Turning next to a more detailed description of lamp 16, the lamp is a segmented frosted quartz halogen lamp having spectral emittance characteristics shown in FIG. 3. The emittance is given in microwatts over a wavelength range. A normal operating temperature of 2800 contrasted with plots at higher and lower temperatures. These higher temperatures are reached when emittance is increased in response to document background sensing circuits indicating a document to be copied requires greater exposure levels.
The problem inherent in the system of FIG. 1 is demonstrated by superimposing the photosensitivity plot of FIG. 2 onto the lamp emittance plots of FIG. 3. This combination is shown in FIG. 4, the plot of the photoreceptor showing a steeper rise because of the smaller increased scale. Three observations can be made:
1. In the lower wavelength region (400-650 nm) the spectral response of the photoconductor is excessively high. At the levels shown, low density blue colors such as blue ballpoint writing would be overexposed and non-reproducible (washed out) e.g., the charged surface of the photo-receptor corresponding to the blue areas of the original document would be discharged such that no blue contrast potential would remain to be developed.
2. At the higher wavelength response, the spectral response of the lamp is complementary to the photosensitive material ensuring excellent copyability of red colors.
3. At the higher lamp temperature of 3500 towards the lower wavelength end further impacting the blue copyability of the photoreceptor.
It has been found that the blue copyability of the photoreceptor can be minimized by selectively reducing the spectral intensity of lamp 16 by means of filter 29. The filter selected had to meet the principal requirement of reducing the lamp intensity in the blue portion of the spectra of interest while not impacting color copyability over the remaining portions of the visible spectra. The developed image had to be free of ghosting problems and any degradation in resolution. After numerous testing of various gelatin type filters, it was determined that a filter having the characteristics of a Kodak #15 Wratten™ filter was appropriate. This filter is a deep yellow filter used extensively in the photographic art to darken landscapes. The accompanying literature indicates that the filter is "useful for copying documents on yellowed paper". FIG. 5 shows the transmittance characteristics of the filter over the wavelength range of interest. FIG. 6 compares the arsenic triselenide characteristics over the wavelength range without (dotted line) and with (solid line) the yellow filter. FIG. 6 shows the arsenic triselenide characteristics over the wavelength range of interest. The percent transmittance at a given wavelength of filter 29 is multiplied by the sensitivity of the photoreceptor at the corresponding wavelength to show the reduction of sensitivity. FIG. 6 shows the reduction of sensitivity using values derived from Table I. As shown in the Table, Col. A is the wavelength of the filter in nanometers, Col. B in the photosensitivity of the photoconductor in μω sec. cm.sup.2, Col. C is the present transmittance of particular filter and Col D in the product of Col. B and C showing the effective change in sensitivity.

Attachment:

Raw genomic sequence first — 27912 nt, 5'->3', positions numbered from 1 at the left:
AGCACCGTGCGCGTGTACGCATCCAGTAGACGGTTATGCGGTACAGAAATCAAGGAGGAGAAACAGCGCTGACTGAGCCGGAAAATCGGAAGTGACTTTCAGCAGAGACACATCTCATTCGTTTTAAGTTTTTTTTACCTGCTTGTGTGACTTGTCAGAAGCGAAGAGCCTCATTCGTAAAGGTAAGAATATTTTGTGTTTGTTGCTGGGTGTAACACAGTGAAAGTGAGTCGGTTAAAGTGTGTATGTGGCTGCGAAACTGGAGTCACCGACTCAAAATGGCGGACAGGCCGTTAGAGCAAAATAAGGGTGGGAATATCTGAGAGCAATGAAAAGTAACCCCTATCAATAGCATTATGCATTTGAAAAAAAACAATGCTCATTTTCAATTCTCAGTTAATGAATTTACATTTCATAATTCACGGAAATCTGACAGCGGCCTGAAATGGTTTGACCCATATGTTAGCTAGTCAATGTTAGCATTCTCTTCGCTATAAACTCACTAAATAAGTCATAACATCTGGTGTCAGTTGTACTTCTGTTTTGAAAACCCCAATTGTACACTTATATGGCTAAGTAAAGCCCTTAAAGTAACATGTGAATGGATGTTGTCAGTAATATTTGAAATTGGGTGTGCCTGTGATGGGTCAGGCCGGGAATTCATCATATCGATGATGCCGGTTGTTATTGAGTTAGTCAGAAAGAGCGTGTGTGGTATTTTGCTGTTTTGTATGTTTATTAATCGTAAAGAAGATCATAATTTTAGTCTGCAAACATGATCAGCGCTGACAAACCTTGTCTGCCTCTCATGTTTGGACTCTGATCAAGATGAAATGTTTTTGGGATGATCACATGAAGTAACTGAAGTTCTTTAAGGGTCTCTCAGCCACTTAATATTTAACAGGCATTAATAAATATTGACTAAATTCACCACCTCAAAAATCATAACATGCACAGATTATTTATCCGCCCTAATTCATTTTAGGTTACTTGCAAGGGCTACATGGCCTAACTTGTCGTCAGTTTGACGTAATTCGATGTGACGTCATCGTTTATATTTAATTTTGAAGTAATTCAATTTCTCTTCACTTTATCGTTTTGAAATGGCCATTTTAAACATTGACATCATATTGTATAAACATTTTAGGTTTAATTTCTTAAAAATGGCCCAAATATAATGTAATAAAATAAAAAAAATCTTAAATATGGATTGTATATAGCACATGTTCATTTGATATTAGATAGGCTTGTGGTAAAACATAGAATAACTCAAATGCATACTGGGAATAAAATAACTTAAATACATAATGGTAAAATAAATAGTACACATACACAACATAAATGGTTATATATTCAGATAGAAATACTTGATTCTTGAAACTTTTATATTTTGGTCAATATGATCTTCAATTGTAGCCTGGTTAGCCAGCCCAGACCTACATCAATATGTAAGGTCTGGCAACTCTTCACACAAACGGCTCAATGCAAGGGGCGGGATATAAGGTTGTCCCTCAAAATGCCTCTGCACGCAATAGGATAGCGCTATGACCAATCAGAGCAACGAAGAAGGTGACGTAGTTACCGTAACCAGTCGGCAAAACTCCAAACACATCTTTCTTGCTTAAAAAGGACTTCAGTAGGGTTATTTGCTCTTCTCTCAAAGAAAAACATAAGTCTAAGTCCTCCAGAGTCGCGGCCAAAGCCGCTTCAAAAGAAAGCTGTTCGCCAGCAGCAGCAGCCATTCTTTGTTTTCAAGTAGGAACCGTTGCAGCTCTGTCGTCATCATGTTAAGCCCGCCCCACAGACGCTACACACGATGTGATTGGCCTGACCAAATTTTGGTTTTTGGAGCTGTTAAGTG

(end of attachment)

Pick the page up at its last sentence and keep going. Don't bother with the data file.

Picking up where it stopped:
TABLE I______________________________________SENSITIVITY CHANGEA B C(wavelength (sensitivity μω (% trans- Dnm) sec. cm.sup.-2) mittance) (BXC)______________________________________430 2.85 -- --470 2.95 -- --500 3.00 -- --520 3.00 0.194 0.582530 3.00 0.562 1.686546 3.00 0.824 2.472580 2.45 0.898 2.200600 2.15 0.904 1.944632 1.6 0.907 1.451670 1.1 0.911 1.002760 0.1 0.911 --820 0 0.911 --850 0 0.911 --______________________________________
While the invention has been described with reference to the structure disclosed, it is not confined to the details set forth, but is intended to cover such modifications or changes as may come within the scope of the following claims:
FIG. 1 is a side schematic diagram of a document imaging system, incorporating the tungsten lamp, arsenic triselenide photoreceptor and spectral matching filter of the present invention.
FIG. 2 is a plot of an arsenic triselenide photoconductor sensitivity over wavelength.
FIG. 3 is a spectral emittance plot over wavelength for a tungsten halogen lamp operating at temperatures slightly above and below 2900
FIG. 4 represents the plot of FIG. 3 superimposed on the plot of FIG. 2.
FIG. 5 is a plot of an exemplary filter transmittance over wavelength, showing absorption in the blue region.
FIG. 6 shows change in photoconductor sensitivity over wavelength when using a filter with transmittance characteristics shown in FIG. 5.